FIG. 8p is a linear contour diagram of the diagonal through 460 from FIG. 8o.

FIG. 9a illustrates a field diagram of a top view and FIG. 9b illustrates a side view of a 2V triacon breakdown 300 with one pole of an additional magnet inserted through one face and oriented at the center of the icosahedron.

FIG. 9c is a field intensity contour diagram of FIG. 9b.

FIG. 9d illustrates a field diagram of a top view and FIG. 9e illustrates a side view of a 4V triacon breakdown 400 of opposite polarity, with one pole of an additional magnet at its center.

FIG. 9f is a field intensity contour diagram of FIG. 9e.

FIG. 9g the same as FIG. 9d, and FIG. 9h, is the same as FIG. 9e but with the inner pole reversed in polarity.

FIG. 10a is the same side view as in FIG. 7d but one that has an entire magnet inserted into the center, oriented along the symmetry of the original inner mirror.

FIG. 10b is the same structure as in FIG. 10a, but one that has the bottom pole removed instead of the top pole.

FIG. 10c is the same side view as in FIG. 10a, but without the additional magnets of the 4V triacon breakdown 400.

FIG. 10d is the same side view as in FIG. 10b, but without the additional magnets of the 4V triacon breakdown 400.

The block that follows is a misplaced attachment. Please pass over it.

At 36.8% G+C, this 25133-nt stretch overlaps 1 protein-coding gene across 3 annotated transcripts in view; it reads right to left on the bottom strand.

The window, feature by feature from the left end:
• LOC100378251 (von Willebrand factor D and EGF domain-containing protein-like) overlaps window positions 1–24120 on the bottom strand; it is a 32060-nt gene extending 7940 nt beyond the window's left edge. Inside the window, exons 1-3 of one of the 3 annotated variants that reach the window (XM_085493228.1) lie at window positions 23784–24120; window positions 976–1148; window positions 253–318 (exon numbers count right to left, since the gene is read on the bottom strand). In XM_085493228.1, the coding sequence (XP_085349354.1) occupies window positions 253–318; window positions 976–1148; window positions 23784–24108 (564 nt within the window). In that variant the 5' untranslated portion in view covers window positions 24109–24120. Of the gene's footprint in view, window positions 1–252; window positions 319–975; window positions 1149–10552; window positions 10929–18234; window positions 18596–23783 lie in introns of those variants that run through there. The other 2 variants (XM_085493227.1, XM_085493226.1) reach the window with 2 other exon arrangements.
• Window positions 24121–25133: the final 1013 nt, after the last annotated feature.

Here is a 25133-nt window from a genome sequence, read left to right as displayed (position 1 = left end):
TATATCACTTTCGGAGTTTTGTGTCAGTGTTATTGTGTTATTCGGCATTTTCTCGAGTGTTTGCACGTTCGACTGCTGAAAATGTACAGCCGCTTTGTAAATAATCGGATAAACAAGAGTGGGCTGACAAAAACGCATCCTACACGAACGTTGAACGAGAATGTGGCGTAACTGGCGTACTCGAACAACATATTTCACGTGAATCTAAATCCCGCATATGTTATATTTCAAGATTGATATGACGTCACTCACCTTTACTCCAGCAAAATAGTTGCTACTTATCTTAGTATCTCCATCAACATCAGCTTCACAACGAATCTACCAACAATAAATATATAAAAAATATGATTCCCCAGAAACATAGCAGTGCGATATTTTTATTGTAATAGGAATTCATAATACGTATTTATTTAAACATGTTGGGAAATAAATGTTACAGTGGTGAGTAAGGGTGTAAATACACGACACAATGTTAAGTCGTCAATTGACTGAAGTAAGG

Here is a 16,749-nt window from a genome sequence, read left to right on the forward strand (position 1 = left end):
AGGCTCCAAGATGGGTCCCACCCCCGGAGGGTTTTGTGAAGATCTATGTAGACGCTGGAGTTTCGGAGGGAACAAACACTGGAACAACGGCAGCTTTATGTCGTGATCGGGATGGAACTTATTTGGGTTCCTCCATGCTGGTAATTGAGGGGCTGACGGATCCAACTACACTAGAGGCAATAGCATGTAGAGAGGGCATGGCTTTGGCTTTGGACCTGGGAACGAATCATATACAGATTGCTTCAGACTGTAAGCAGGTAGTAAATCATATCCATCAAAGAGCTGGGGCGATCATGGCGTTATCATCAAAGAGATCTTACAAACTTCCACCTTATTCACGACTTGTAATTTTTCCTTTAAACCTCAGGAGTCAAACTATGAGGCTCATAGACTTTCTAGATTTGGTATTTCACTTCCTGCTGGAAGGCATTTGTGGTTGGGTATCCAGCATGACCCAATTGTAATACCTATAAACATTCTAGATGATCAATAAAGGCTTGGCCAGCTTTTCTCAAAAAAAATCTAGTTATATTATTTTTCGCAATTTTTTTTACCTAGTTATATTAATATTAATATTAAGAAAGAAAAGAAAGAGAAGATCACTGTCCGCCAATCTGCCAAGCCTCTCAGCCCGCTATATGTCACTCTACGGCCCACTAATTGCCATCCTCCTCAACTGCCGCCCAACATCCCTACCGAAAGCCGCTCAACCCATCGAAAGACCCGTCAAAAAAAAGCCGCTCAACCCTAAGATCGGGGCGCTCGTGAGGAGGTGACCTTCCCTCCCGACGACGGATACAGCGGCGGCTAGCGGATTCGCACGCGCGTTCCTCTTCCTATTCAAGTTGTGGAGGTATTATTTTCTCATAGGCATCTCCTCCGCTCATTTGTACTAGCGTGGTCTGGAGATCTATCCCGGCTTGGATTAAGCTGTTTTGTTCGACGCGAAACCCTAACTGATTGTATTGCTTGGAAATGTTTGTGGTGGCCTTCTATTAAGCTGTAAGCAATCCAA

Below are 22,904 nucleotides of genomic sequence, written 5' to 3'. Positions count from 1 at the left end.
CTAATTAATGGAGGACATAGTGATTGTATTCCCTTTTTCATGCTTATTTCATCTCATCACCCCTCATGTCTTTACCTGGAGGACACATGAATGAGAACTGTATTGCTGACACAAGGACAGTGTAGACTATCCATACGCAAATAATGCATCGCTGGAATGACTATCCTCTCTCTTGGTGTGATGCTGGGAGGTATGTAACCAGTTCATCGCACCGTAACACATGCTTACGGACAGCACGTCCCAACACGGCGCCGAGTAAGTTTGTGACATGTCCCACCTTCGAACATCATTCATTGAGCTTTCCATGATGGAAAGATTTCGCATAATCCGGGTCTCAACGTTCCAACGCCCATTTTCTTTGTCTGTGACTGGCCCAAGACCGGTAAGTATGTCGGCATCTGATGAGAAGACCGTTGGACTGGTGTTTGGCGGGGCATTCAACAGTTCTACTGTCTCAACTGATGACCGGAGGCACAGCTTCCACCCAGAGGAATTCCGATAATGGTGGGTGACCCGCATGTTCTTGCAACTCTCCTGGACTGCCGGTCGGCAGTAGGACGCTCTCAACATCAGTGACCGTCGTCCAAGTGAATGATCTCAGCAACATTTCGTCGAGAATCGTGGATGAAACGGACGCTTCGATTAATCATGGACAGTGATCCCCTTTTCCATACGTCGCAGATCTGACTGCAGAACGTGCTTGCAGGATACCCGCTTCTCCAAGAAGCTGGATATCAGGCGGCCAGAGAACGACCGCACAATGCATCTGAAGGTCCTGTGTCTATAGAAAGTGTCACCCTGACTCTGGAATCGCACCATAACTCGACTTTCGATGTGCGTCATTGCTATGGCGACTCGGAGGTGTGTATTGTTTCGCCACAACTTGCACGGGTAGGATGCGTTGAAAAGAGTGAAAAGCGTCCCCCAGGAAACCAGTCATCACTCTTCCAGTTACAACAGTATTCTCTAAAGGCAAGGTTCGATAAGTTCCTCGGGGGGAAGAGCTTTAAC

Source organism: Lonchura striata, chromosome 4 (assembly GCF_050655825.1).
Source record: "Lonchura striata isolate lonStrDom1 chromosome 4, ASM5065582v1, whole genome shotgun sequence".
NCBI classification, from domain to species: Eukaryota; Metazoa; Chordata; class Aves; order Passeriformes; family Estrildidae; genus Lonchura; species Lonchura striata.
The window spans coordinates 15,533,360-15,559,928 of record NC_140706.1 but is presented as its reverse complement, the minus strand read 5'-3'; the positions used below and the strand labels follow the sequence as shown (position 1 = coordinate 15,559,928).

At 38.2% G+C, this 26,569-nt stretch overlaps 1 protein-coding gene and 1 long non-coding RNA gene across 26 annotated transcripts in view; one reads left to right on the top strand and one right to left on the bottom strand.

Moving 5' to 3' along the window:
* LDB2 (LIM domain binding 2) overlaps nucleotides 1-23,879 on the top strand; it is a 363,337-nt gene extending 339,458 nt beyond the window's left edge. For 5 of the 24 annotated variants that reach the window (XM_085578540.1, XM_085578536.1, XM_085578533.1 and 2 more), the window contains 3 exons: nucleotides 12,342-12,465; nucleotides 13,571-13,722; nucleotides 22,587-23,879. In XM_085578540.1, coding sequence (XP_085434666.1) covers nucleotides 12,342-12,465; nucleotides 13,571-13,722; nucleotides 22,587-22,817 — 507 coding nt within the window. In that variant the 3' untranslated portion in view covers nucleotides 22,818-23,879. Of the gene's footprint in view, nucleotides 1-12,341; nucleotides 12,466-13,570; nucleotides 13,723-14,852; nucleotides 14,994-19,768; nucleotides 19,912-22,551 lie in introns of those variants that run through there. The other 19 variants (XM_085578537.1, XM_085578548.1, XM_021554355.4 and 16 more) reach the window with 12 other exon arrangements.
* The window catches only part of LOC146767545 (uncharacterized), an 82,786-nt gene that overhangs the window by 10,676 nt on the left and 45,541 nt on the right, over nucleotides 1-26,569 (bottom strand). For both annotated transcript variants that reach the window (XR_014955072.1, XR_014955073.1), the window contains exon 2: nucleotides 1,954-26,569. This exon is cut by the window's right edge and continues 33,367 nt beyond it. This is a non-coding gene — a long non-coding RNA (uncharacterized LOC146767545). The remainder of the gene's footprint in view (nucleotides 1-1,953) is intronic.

DETAILED DESCRIPTION OF PREFERRED EMBODIMENT

Glossary

Cusp magnetic field--Magnetic mirror in which the inner poles of the two magnets are of the same polarity.

Magnetic mirror--Region of increasing field strength. As a particle moves from a weak-field region to a strong field region, the increase in the field strength causes the forward motion of the particle to be converted into a perpendicular component. If the field in strong enough, the forward motion becomes zero and the particle is reflected, hence the term "mirror".

Magnetic well--Field in which the field strength increases in every direction.

Non-adiabatic center--Area of vanishing field strength, in which a particle that passes through the center will not have the same trajectory upon exiting that it originally had.

Poloidal field--Field oriented around the circle formed as a slice through the torus.

Polyhedron--One of the five regular solids. These are solids which have identical faces and angles. The five are the trigonal pyramid, cube, octahedron, dodecahedron, and icosahedron, which have four, six, eight, twelve, and twenty identical sides, respectively.

Spindle-cusp mirror--Mirror field that forms in a magnetic cusp that is perpendicular to the two magnets and at the midpoint between the two, and that extends 360 degrees in azimuth.

Toroidal field--Field oriented around the major axis through the center of the torus.

Torus--In simplest terms, donut shaped. Triacon breakdown--A particular breakdown of the icosahedron and the octahedron, in which the centers of the faces of the original structure are joined to the vertices to form the new triangular faces. With a triacon breakdown, none of the edges of the original structure show.

DETAIL DESCRIPTION